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Supreme Judicial Court of Maine.


Docket No. Yor-04-404.

Decided: August 05, 2005

Panel:  SAUFLEY, C.J., and CLIFFORD, DANA, ALEXANDER, CALKINS, and LEVY, JJ.* Peter W. Schroeter, Esq. (orally), Aaron P. Burns, Esq., Smith Elloitt Smith & Garmey, P.A., Saco, for plaintiffs. Stephen E.F. Langsdorf, Esq. (orally), Preti Flaherty Beliveau Pachios & Haley, LLC, Portland, for defendant.

[¶ 1] This case arises from Ronald and Debra Searles's purchase of a home from Schiavi Homes, LLC, that was manufactured by Fleetwood Homes of Pennsylvania, Inc. After experiencing a series of problems with the home, including the growth of extensive mold, the Searleses filed a complaint seeking damages.   Following a jury trial, the Superior Court (York County, Brennan, J.) entered a judgment awarding money damages in favor of the Searleses.   Fleetwood and Schiavi assert that the court erred by (1) failing to exclude the testimony of the Searleses' expert witness;  (2) finding that Fleetwood's conduct constituted a violation of the Maine Unfair Trade Practices Act, 5 M.R.S.A. §§ 205-A to 214 (2002);  and (3) failing to give a comparative negligence instruction.   We affirm the judgment.


[¶ 2] Viewed in a light most favorable to the jury's verdict, the record establishes the following facts.   See Sullivan v. Porter, 2004 ME 134, ¶ 2, 861 A.2d 625, 628.

A. The Searleses' Problems With Their Home

[¶ 3] The Searleses purchased their home in November 2000.   Soon after they and their three young children moved into the home, the Searleses compiled a list of repairs that needed to be made.   During a subsequent walk-through, a Schiavi representative assured the Searleses that somebody would contact them and that the repairs would be made.

[¶ 4] The Searleses did not hear from anyone and had to follow up with Schiavi to inquire about the repairs.   In the interim, they were having a condensation problem with their windows.

[¶ 5] Fleetwood sent Mike Becker, an independent contractor, to the Searleses' home in February 2001.   Becker was not able to fix all of the problems on the Searleses' repair list because he did not have the proper materials.   With respect to the windows, Becker could not determine what was causing the condensation but promised the Searleses that he would have the window manufacturer contact them.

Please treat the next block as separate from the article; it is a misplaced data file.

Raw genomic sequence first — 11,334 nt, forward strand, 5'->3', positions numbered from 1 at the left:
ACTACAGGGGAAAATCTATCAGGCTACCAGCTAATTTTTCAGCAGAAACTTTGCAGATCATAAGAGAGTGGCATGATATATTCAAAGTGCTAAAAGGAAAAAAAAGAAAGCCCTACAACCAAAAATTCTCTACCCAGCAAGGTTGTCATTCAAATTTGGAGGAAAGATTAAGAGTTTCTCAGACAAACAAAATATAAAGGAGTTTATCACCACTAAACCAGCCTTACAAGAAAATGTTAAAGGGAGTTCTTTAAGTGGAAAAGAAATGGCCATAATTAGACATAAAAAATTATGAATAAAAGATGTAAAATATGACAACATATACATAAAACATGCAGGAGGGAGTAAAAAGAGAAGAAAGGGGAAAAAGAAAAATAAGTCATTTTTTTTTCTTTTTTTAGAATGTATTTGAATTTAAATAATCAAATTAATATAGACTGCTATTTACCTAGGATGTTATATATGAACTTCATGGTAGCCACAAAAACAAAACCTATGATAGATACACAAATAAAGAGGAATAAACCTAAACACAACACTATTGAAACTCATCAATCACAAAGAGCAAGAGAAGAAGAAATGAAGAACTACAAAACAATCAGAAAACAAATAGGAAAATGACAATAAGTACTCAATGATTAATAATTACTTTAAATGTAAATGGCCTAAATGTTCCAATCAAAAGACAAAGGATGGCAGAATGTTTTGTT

[¶ 6] Becker returned to the Searleses' home at the end of March. He told the Searleses that he had not heard anything with respect to the windows, but said that he would get in touch with Fleetwood and get the problem taken care of.   He did some more work on the home, though he was again unable to complete the needed repairs because he did not have the proper materials.

[¶ 7] Becker worked at the Searleses' home a third time in May 2001.   Debra testified that he still did not have enough materials to finish the needed repairs, and that although Becker said he would be back, they never heard from him again.

[¶ 8] Because of her concern regarding the condensation on the windows, Debra started trying to contact someone at Fleetwood.   She was repeatedly told by Fleetwood's employees over the course of the summer that someone would be in touch with her.   She never received a response.

[¶ 9] That fall, condensation from the Searleses' daughter's bedroom window soaked her bed, and the Searleses discovered mold growing on the bedpost, up the side of the window, on the trim, and on the inside of the curtains.   Not having heard from anybody at Fleetwood, Debra called Schiavi and spoke with Cliff Hemingway.   Hemingway visited the Searleses' home, agreed that the condensation problem with the windows needed to be remedied, and said that he would try to get in touch with Fleetwood.